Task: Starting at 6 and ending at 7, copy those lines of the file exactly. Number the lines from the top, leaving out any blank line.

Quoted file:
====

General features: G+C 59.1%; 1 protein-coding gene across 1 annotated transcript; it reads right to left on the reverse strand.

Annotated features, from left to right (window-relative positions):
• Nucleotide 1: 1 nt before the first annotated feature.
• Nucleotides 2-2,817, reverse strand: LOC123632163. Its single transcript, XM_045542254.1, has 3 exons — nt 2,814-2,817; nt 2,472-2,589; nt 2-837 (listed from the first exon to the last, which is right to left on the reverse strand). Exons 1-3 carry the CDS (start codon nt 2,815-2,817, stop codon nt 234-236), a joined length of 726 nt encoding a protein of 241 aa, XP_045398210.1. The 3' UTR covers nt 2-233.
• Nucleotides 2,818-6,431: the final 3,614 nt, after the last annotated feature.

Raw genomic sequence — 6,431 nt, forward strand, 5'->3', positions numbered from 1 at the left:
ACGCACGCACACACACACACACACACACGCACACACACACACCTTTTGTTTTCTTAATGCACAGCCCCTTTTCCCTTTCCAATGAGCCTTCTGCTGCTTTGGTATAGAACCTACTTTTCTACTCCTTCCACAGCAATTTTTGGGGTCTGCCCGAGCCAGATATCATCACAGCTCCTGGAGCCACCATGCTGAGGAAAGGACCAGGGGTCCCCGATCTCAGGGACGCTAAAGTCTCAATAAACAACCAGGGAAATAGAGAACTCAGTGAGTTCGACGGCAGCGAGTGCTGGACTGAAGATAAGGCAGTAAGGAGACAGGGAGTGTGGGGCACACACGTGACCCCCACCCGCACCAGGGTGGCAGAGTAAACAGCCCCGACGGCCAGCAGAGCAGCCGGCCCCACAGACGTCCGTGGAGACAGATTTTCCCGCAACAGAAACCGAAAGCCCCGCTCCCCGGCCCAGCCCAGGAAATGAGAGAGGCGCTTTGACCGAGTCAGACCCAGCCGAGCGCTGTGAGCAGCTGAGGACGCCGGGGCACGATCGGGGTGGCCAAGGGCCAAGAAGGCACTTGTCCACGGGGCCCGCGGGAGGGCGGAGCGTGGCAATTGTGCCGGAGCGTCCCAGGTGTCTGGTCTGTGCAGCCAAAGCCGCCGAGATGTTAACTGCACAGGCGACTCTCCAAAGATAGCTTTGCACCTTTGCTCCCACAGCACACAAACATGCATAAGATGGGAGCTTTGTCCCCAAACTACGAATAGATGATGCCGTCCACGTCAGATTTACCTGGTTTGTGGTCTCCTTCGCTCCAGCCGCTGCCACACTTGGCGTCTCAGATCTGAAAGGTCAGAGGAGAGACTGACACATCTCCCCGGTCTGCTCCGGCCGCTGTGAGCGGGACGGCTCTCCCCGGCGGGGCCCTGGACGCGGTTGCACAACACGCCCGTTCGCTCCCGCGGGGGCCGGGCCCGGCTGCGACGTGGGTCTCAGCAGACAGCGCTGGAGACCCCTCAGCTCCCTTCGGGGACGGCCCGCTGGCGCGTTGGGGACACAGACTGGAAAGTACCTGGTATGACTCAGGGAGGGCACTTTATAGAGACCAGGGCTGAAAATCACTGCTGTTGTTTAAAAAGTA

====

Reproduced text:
Raw genomic sequence — 6,431 nt, forward strand, 5'->3', positions numbered from 1 at the left:
ACGCACGCACACACACACACACACACACGCACACACACACACCTTTTGTTTTCTTAATGCACAGCCCCTTTTCCCTTTCCAATGAGCCTTCTGCTGCTTTGGTATAGAACCTACTTTTCTACTCCTTCCACAGCAATTTTTGGGGTCTGCCCGAGCCAGATATCATCACAGCTCCTGGAGCCACCATGCTGAGGAAAGGACCAGGGGTCCCCGATCTCAGGGACGCTAAAGTCTCAATAAACAACCAGGGAAATAGAGAACTCAGTGAGTTCGACGGCAGCGAGTGCTGGACTGAAGATAAGGCAGTAAGGAGACAGGGAGTGTGGGGCACACACGTGACCCCCACCCGCACCAGGGTGGCAGAGTAAACAGCCCCGACGGCCAGCAGAGCAGCCGGCCCCACAGACGTCCGTGGAGACAGATTTTCCCGCAACAGAAACCGAAAGCCCCGCTCCCCGGCCCAGCCCAGGAAATGAGAGAGGCGCTTTGACCGAGTCAGACCCAGCCGAGCGCTGTGAGCAGCTGAGGACGCCGGGGCACGATCGGGGTGGCCAAGGGCCAAGAAGGCACTTGTCCACGGGGCCCGCGGGAGGGCGGAGCGTGGCAATTGTGCCGGAGCGTCCCAGGTGTCTGGTCTGTGCAGCCAAAGCCGCCGAGATGTTAACTGCACAGGCGACTCTCCAAAGATAGCTTTGCACCTTTGCTCCCACAGCACACAAACATGCATAAGATGGGAGCTTTGTCCCCAAACTACGAATAGATGATGCCGTCCACGTCAGATTTACCTGGTTTGTGGTCTCCTTCGCTCCAGCCGCTGCCACACTTGGCGTCTCAGATCTGAAAGGTCAGAGGAGAGACTGACACATCTCCCCGGTCTGCTCCGGCCGCTGTGAGCGGGACGGCTCTCCCCGGCGGGGCCCTGGACGCGGTTGCACAACACGCCCGTTCGCTCCCGCGGGGGCCGGGCCCGGCTGCGACGTGGGTCTCAGCAGACAGCGCTGGAGACCCCTCAGCTCCCTTCGGGGACGGCCCGCTGGCGCGTTGGGGACACAGACTGGAAAGTACCTGGTATGACTCAGGGAGGGCACTTTATAGAGACCAGGGCTGAAAATCACTGCTGTTGTTTAAAAAGTA